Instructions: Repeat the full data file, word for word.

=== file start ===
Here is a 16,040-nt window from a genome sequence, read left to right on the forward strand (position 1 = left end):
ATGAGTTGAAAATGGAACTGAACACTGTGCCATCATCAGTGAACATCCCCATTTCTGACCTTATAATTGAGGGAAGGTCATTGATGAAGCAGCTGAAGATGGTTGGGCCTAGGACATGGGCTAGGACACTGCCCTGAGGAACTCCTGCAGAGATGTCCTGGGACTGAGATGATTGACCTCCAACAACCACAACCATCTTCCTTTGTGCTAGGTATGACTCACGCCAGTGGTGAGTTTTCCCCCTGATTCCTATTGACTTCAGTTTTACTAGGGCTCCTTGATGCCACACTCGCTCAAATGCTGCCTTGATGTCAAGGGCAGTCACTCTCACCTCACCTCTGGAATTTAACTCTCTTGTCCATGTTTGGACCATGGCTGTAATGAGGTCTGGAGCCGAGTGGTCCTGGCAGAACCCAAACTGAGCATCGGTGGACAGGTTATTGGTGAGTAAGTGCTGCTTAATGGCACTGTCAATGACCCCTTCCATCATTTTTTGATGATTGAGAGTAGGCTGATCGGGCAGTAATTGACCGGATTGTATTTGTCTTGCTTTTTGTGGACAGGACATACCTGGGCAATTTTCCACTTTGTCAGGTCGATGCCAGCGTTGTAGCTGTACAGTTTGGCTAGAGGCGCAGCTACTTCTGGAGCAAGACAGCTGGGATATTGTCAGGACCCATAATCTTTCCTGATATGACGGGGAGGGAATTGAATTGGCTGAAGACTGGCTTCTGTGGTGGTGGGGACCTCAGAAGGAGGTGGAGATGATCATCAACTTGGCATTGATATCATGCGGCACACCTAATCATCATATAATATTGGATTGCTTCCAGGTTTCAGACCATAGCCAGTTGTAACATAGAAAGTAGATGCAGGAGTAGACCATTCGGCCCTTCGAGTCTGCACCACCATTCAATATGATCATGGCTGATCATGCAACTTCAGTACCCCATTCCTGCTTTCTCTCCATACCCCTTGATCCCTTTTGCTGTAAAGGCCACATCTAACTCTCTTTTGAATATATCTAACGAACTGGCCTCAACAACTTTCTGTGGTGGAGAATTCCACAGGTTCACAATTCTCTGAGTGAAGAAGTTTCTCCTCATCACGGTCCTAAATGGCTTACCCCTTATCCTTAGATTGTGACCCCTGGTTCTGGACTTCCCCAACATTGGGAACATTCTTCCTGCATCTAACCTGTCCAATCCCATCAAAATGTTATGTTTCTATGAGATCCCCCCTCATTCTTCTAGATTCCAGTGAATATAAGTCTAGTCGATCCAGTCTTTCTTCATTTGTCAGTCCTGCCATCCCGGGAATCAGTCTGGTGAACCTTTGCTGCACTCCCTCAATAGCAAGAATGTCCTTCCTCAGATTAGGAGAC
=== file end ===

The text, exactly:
Here is a 16,040-nt window from a genome sequence, read left to right on the forward strand (position 1 = left end):
ATGAGTTGAAAATGGAACTGAACACTGTGCCATCATCAGTGAACATCCCCATTTCTGACCTTATAATTGAGGGAAGGTCATTGATGAAGCAGCTGAAGATGGTTGGGCCTAGGACATGGGCTAGGACACTGCCCTGAGGAACTCCTGCAGAGATGTCCTGGGACTGAGATGATTGACCTCCAACAACCACAACCATCTTCCTTTGTGCTAGGTATGACTCACGCCAGTGGTGAGTTTTCCCCCTGATTCCTATTGACTTCAGTTTTACTAGGGCTCCTTGATGCCACACTCGCTCAAATGCTGCCTTGATGTCAAGGGCAGTCACTCTCACCTCACCTCTGGAATTTAACTCTCTTGTCCATGTTTGGACCATGGCTGTAATGAGGTCTGGAGCCGAGTGGTCCTGGCAGAACCCAAACTGAGCATCGGTGGACAGGTTATTGGTGAGTAAGTGCTGCTTAATGGCACTGTCAATGACCCCTTCCATCATTTTTTGATGATTGAGAGTAGGCTGATCGGGCAGTAATTGACCGGATTGTATTTGTCTTGCTTTTTGTGGACAGGACATACCTGGGCAATTTTCCACTTTGTCAGGTCGATGCCAGCGTTGTAGCTGTACAGTTTGGCTAGAGGCGCAGCTACTTCTGGAGCAAGACAGCTGGGATATTGTCAGGACCCATAATCTTTCCTGATATGACGGGGAGGGAATTGAATTGGCTGAAGACTGGCTTCTGTGGTGGTGGGGACCTCAGAAGGAGGTGGAGATGATCATCAACTTGGCATTGATATCATGCGGCACACCTAATCATCATATAATATTGGATTGCTTCCAGGTTTCAGACCATAGCCAGTTGTAACATAGAAAGTAGATGCAGGAGTAGACCATTCGGCCCTTCGAGTCTGCACCACCATTCAATATGATCATGGCTGATCATGCAACTTCAGTACCCCATTCCTGCTTTCTCTCCATACCCCTTGATCCCTTTTGCTGTAAAGGCCACATCTAACTCTCTTTTGAATATATCTAACGAACTGGCCTCAACAACTTTCTGTGGTGGAGAATTCCACAGGTTCACAATTCTCTGAGTGAAGAAGTTTCTCCTCATCACGGTCCTAAATGGCTTACCCCTTATCCTTAGATTGTGACCCCTGGTTCTGGACTTCCCCAACATTGGGAACATTCTTCCTGCATCTAACCTGTCCAATCCCATCAAAATGTTATGTTTCTATGAGATCCCCCCTCATTCTTCTAGATTCCAGTGAATATAAGTCTAGTCGATCCAGTCTTTCTTCATTTGTCAGTCCTGCCATCCCGGGAATCAGTCTGGTGAACCTTTGCTGCACTCCCTCAATAGCAAGAATGTCCTTCCTCAGATTAGGAGAC